• Tue. Nov 29th, 2022

City, county, state mount defense against coronavirus

By Herald Staff

Cincinnati and Hamilton County governments, businesses, restaurants, educational facilities, recreation centers, public libraries, churches and most other organizations are shutting their doors as residents hunker down at home to avoid social contacts that could cause the spread of the deadly pandemic coronavirus (COVID-19), as the city, county and state declare a state of emergency. Local events are being cancelled everywhere. Grocery stores, medical facilities and other essential operations are remaining open to serve the public. Governor Mike DeWine has ordered all Ohio schools closed as well as bars and nightclubs. On Monday, DeWine recommended that the March 17 (Tuesday) Primary Elections in Ohio be postponed until June.

Throughout the immediate past weeks, conferences of community leaders have met to work on measures to curb this viral attack locally, as cases are being reported throughout the state. Numerous sources about symptoms, when to seek medical help, and how to protect yourself appear online.

The Cincinnati COVID-19 Preparedness Summit on March 10 at the Duke Energy Convention Center involved public and private sector partners including social service providers, city departments, medical agencies, educational institutions, faith organizations, community councils and private businesses. Topics discussed included the preparations that have taken place over the past several weeks, symptom recognition, best practices for preventing the spread of the disease, communication strategies, resource management and other operational elements.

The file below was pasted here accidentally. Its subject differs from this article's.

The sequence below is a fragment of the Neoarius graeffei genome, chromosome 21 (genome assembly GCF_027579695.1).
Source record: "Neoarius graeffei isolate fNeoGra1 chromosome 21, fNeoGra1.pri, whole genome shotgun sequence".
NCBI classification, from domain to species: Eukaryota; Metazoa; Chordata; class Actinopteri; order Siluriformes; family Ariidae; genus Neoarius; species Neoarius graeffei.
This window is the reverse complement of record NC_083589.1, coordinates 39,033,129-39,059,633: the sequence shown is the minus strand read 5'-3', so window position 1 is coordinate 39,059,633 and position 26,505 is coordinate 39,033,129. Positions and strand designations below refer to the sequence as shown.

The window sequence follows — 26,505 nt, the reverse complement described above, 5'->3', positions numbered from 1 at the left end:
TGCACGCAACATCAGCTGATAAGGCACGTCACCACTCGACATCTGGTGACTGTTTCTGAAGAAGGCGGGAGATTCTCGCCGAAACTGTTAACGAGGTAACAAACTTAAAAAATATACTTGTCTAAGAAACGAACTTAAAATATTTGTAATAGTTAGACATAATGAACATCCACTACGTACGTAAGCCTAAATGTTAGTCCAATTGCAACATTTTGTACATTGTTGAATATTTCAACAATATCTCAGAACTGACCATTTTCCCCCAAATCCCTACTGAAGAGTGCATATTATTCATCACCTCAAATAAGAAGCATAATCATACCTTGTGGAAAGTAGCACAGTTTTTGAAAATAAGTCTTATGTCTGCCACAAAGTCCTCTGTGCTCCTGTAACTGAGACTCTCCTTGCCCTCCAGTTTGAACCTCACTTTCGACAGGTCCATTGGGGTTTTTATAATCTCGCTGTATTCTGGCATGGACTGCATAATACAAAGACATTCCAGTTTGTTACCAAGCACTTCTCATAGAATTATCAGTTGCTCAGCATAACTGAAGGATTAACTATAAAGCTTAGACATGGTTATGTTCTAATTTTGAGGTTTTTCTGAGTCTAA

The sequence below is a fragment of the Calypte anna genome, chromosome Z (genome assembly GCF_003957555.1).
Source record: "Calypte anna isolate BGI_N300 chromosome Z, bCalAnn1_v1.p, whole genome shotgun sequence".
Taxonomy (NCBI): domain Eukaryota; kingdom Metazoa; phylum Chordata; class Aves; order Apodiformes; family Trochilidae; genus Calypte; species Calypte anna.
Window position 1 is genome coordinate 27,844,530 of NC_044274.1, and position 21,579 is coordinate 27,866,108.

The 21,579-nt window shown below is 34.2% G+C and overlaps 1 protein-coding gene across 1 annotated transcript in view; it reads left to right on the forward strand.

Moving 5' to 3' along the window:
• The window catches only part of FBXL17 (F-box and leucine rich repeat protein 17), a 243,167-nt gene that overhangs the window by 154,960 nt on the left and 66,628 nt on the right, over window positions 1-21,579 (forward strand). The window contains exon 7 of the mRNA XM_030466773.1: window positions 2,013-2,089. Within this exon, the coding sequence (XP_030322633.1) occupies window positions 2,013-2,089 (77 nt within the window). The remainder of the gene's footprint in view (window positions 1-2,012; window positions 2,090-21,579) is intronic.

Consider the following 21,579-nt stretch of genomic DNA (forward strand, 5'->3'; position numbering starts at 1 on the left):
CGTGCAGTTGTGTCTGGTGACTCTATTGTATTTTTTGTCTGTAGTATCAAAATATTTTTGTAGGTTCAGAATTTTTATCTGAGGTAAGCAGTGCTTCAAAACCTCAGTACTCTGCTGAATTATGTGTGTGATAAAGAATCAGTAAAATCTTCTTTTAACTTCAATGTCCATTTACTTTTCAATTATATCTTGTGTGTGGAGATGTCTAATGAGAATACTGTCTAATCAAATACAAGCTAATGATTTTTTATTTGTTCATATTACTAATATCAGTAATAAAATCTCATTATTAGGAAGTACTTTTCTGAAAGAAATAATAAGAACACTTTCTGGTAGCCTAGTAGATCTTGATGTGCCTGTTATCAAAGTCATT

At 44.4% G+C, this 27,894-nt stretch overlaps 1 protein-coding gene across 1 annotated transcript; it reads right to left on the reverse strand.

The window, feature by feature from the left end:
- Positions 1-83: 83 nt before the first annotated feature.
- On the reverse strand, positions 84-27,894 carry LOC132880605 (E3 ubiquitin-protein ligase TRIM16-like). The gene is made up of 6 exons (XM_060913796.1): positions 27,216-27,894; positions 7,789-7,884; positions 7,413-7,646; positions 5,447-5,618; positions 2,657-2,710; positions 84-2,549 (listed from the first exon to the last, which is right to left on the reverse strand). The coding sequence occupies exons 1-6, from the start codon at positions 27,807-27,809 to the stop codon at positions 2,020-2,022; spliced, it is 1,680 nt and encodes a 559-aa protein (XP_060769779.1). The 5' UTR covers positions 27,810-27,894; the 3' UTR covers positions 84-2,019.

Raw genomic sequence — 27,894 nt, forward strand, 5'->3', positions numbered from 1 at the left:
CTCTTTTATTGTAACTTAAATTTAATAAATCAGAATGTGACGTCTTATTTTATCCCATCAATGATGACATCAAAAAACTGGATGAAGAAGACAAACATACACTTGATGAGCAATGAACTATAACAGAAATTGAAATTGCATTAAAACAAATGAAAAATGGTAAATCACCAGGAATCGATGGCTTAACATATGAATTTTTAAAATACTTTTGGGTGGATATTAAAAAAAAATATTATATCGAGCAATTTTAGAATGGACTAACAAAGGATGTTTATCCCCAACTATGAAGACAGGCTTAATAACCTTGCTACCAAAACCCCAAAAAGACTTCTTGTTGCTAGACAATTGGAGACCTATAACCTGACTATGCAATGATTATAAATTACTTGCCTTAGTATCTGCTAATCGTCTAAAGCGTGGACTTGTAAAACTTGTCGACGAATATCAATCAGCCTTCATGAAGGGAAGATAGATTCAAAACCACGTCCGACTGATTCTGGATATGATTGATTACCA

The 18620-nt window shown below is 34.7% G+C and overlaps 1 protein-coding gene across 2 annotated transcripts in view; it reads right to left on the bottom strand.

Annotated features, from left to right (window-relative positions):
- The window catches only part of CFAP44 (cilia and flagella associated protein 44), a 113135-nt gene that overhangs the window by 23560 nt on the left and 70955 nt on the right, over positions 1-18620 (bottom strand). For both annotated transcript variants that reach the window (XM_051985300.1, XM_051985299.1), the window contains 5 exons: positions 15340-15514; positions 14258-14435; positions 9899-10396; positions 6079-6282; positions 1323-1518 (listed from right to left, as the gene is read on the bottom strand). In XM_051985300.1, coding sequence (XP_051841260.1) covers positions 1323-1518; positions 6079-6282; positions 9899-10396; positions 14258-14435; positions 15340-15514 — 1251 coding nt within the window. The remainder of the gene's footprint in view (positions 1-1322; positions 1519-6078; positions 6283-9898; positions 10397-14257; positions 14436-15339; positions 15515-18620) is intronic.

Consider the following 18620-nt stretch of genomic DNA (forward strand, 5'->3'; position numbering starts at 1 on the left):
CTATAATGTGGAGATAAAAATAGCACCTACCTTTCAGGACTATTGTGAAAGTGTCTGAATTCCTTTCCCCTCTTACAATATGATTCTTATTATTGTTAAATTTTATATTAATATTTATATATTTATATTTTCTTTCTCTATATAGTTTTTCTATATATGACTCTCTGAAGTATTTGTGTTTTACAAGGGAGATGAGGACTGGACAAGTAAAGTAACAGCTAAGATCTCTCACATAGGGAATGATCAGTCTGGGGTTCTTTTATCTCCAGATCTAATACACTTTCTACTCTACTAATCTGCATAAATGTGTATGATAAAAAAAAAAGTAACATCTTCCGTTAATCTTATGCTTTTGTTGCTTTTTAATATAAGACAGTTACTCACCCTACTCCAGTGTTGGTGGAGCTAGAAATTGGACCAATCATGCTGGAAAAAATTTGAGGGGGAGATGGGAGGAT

“This is about bringing all our partners to the table to discuss what we can do collectively to be prepared,” said Melba Moore, commissioner of the Cincinnati Health Department. “By preparing as a community we will mitigate the impact of the disease should any cases make their way to the Cincinnati area.” 

UC Health confirmed that four patients have tested positive for COVID-19. The patients, initially seen at UC Health’s West Chester Hospital, have been treated and released. “A UC Health